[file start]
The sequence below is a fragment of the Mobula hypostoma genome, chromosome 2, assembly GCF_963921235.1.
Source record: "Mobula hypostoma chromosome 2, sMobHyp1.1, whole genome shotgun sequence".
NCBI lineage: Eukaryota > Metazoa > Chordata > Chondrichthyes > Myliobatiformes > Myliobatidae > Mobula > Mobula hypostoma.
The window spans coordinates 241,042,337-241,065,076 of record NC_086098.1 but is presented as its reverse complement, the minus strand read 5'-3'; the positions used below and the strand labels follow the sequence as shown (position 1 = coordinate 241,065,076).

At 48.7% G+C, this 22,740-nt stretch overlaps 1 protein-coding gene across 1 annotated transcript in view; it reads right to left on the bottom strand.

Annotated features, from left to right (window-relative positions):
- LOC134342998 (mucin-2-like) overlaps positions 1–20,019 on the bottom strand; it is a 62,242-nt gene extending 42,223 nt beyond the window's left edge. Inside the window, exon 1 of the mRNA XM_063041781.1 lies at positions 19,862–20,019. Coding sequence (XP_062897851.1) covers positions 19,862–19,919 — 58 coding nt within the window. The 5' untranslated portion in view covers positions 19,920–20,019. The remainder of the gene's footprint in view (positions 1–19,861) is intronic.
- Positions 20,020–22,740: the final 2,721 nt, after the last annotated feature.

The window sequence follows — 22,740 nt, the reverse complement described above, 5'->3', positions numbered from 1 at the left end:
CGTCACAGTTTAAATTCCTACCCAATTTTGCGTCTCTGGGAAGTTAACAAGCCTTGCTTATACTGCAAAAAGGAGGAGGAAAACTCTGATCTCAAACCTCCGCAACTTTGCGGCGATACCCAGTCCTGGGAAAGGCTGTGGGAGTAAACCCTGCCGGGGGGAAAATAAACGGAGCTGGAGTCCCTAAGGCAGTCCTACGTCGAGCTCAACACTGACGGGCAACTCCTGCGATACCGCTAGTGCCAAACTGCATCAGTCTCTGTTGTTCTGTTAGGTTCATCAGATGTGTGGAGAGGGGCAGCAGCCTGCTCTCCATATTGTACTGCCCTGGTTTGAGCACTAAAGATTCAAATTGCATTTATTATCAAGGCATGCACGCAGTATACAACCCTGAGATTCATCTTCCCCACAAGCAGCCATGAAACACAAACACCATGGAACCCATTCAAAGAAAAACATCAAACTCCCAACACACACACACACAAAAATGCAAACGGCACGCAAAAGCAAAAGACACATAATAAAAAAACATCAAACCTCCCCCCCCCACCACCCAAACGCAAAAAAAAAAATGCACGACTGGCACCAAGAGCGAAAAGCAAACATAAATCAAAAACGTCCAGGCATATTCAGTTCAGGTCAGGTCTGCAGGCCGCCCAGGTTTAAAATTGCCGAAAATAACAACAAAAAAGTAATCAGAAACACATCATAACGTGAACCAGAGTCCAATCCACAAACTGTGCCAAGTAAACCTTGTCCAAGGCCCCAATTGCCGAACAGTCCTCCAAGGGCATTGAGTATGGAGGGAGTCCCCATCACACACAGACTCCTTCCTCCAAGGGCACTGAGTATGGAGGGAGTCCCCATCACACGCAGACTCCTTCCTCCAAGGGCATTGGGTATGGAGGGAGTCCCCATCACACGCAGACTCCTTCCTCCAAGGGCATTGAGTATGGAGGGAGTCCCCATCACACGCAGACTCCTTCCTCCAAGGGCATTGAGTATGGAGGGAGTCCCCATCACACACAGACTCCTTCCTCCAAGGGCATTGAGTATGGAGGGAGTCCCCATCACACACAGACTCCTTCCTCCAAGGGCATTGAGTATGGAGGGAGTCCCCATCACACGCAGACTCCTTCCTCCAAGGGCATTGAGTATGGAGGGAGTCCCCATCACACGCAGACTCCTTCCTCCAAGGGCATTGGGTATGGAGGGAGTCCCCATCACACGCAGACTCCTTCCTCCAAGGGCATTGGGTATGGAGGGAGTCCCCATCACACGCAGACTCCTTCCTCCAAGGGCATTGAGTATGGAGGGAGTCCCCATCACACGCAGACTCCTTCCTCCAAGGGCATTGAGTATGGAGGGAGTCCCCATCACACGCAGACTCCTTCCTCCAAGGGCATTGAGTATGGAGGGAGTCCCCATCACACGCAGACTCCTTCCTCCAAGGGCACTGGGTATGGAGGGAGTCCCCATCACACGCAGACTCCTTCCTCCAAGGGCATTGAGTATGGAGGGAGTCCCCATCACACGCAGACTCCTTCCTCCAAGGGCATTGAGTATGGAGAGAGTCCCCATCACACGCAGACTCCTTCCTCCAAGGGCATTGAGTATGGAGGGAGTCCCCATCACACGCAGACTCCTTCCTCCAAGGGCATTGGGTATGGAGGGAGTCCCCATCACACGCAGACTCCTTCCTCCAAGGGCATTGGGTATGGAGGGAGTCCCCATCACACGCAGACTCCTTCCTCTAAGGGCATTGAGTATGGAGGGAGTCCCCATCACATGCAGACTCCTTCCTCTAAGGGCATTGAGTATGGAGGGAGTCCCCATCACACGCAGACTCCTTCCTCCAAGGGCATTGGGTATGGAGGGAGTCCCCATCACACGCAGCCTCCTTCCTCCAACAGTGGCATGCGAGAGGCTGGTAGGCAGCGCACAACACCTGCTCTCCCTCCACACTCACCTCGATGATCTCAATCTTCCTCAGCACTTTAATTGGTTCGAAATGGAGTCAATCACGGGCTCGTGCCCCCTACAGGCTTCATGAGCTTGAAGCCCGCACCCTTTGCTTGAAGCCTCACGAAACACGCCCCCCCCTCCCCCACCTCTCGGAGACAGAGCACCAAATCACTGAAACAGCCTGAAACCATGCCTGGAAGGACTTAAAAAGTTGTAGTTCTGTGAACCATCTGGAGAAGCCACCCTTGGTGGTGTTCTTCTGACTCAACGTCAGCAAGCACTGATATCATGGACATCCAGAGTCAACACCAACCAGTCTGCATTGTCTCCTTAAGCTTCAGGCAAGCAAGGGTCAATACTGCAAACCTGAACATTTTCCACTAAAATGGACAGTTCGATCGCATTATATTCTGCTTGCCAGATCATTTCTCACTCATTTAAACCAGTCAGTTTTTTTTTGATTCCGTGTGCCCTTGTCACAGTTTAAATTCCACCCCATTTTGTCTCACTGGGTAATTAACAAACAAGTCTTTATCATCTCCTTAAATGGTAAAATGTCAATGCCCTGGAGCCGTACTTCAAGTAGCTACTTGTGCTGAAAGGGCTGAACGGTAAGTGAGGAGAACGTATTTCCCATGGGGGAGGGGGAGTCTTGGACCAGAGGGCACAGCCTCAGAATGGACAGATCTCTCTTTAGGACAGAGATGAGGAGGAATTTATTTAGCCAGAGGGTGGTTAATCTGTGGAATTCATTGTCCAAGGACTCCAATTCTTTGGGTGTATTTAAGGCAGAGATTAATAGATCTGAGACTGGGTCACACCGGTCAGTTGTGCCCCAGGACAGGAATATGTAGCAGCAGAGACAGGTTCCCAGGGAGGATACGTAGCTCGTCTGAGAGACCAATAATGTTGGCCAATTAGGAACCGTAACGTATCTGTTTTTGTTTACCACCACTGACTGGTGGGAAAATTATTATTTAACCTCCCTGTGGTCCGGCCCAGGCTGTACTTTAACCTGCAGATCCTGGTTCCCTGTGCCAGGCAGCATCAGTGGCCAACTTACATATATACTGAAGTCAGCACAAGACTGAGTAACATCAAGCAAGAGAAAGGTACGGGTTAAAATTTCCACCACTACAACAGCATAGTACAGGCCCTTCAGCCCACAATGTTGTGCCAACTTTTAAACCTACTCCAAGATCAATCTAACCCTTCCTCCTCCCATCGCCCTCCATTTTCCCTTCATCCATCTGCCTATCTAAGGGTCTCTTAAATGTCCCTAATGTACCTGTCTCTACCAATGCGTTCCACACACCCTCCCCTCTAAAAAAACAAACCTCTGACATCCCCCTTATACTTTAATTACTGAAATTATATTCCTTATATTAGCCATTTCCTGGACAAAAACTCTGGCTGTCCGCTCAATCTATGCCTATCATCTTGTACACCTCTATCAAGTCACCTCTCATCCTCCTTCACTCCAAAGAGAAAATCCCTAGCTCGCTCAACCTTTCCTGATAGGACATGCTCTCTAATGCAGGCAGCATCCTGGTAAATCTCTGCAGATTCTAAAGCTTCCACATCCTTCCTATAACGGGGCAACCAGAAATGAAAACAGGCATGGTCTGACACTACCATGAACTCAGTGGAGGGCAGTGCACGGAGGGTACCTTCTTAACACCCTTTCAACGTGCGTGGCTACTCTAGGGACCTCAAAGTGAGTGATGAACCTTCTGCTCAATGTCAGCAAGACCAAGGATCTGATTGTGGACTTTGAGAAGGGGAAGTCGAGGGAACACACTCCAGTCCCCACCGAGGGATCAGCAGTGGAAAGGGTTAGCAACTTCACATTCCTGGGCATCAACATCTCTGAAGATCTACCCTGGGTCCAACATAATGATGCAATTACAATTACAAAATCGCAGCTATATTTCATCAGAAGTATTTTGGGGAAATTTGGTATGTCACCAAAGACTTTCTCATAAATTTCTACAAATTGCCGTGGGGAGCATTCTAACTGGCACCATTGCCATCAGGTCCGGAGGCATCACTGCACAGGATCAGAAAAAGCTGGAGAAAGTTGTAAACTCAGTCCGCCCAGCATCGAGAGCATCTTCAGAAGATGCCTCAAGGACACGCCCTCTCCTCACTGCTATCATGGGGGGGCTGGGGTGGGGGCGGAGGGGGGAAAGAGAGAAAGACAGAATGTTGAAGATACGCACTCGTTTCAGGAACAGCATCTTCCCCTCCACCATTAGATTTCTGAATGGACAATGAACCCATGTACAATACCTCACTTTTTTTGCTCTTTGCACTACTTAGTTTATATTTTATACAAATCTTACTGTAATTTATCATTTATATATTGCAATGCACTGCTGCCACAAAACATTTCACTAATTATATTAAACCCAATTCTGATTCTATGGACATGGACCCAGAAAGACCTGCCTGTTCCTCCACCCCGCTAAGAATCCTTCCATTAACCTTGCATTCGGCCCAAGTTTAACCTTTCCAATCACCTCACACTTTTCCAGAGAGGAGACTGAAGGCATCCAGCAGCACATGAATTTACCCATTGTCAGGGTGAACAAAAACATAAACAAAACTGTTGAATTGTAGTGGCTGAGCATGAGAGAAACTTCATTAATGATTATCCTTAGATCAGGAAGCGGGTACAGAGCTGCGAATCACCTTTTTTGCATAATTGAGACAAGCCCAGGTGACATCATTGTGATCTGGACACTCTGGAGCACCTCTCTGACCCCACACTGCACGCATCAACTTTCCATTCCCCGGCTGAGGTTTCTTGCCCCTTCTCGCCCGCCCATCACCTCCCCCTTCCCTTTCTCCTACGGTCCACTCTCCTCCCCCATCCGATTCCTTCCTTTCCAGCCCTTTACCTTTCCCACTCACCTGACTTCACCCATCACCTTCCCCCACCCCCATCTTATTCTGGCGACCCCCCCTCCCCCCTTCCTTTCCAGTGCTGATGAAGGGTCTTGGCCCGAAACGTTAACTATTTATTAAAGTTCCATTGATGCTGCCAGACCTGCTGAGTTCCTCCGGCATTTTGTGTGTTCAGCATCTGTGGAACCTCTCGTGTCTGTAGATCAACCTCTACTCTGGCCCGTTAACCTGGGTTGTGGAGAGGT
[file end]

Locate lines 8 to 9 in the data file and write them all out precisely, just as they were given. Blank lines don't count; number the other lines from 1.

- Positions 20,020–22,740: the final 2,721 nt, after the last annotated feature.

The window sequence follows — 22,740 nt, the reverse complement described above, 5'->3', positions numbered from 1 at the left end: